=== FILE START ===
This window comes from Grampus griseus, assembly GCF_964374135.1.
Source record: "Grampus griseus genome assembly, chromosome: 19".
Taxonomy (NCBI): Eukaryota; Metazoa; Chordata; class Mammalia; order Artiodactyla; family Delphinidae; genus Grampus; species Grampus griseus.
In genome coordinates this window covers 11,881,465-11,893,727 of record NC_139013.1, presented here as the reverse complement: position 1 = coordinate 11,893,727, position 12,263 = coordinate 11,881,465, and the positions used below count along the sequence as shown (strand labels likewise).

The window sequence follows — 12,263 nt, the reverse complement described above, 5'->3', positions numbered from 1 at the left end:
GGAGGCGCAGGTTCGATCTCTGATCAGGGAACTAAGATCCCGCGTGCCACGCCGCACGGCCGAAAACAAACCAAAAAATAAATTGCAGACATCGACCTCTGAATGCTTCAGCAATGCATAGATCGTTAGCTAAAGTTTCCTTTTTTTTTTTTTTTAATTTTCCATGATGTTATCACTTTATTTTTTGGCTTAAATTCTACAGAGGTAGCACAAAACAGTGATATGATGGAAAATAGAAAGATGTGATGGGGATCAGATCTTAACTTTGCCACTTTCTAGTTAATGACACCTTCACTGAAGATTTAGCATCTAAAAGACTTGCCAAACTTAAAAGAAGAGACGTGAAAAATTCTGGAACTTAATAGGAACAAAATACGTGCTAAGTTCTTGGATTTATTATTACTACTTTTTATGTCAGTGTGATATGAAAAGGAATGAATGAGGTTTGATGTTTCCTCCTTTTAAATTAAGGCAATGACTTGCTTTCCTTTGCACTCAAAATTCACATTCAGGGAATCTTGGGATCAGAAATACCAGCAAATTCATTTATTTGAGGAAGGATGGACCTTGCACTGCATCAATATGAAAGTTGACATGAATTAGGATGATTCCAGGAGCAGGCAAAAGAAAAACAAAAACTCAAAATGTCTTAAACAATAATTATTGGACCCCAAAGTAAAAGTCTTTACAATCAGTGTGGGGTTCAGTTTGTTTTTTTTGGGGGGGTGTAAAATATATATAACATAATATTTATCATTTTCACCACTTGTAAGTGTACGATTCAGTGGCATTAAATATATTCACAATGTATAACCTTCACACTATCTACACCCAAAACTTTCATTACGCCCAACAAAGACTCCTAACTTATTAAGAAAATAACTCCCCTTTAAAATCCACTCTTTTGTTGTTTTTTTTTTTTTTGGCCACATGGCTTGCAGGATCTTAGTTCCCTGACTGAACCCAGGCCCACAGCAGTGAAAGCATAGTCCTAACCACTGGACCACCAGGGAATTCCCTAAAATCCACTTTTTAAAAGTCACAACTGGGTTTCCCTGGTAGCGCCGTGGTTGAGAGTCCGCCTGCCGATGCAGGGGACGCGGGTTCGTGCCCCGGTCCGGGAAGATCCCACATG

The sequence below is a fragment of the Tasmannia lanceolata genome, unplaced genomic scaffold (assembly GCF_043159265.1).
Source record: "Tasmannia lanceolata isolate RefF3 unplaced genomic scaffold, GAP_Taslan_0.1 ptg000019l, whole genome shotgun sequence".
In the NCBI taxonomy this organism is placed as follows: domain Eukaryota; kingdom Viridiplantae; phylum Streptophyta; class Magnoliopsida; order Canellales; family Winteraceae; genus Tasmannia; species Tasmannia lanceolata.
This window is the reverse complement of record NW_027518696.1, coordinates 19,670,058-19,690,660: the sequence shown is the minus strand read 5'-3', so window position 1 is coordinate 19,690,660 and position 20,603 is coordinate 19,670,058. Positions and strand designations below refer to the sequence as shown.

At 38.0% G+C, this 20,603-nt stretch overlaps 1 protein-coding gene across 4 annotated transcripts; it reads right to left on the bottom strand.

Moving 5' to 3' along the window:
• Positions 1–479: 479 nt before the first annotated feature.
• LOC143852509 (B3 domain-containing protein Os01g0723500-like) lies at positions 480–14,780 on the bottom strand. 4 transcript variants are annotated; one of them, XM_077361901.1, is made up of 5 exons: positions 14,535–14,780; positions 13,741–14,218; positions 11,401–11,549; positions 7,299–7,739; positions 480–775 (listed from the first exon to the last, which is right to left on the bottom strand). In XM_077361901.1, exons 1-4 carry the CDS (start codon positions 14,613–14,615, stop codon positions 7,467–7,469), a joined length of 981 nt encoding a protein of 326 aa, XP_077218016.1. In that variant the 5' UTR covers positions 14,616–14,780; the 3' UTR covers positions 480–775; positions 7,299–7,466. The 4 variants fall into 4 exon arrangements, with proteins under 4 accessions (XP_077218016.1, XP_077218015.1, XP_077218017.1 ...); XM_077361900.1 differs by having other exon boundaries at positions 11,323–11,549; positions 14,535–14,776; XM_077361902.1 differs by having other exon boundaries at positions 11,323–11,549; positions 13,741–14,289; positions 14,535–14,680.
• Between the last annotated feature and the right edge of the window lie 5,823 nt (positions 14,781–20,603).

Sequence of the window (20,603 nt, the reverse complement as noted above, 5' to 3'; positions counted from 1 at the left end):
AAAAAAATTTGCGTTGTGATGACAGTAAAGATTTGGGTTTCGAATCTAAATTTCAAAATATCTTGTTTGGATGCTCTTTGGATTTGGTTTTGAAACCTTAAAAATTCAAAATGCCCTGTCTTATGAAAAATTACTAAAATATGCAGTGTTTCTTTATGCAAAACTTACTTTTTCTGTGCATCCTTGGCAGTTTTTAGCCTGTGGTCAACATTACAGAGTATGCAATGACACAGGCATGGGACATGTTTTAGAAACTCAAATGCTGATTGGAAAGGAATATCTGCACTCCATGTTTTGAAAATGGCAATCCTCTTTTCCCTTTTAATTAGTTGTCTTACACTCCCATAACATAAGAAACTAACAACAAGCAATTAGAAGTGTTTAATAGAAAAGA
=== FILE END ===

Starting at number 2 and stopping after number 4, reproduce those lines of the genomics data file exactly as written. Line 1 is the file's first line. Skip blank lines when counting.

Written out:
Source record: "Grampus griseus genome assembly, chromosome: 19".
Taxonomy (NCBI): Eukaryota; Metazoa; Chordata; class Mammalia; order Artiodactyla; family Delphinidae; genus Grampus; species Grampus griseus.
In genome coordinates this window covers 11,881,465-11,893,727 of record NC_139013.1, presented here as the reverse complement: position 1 = coordinate 11,893,727, position 12,263 = coordinate 11,881,465, and the positions used below count along the sequence as shown (strand labels likewise).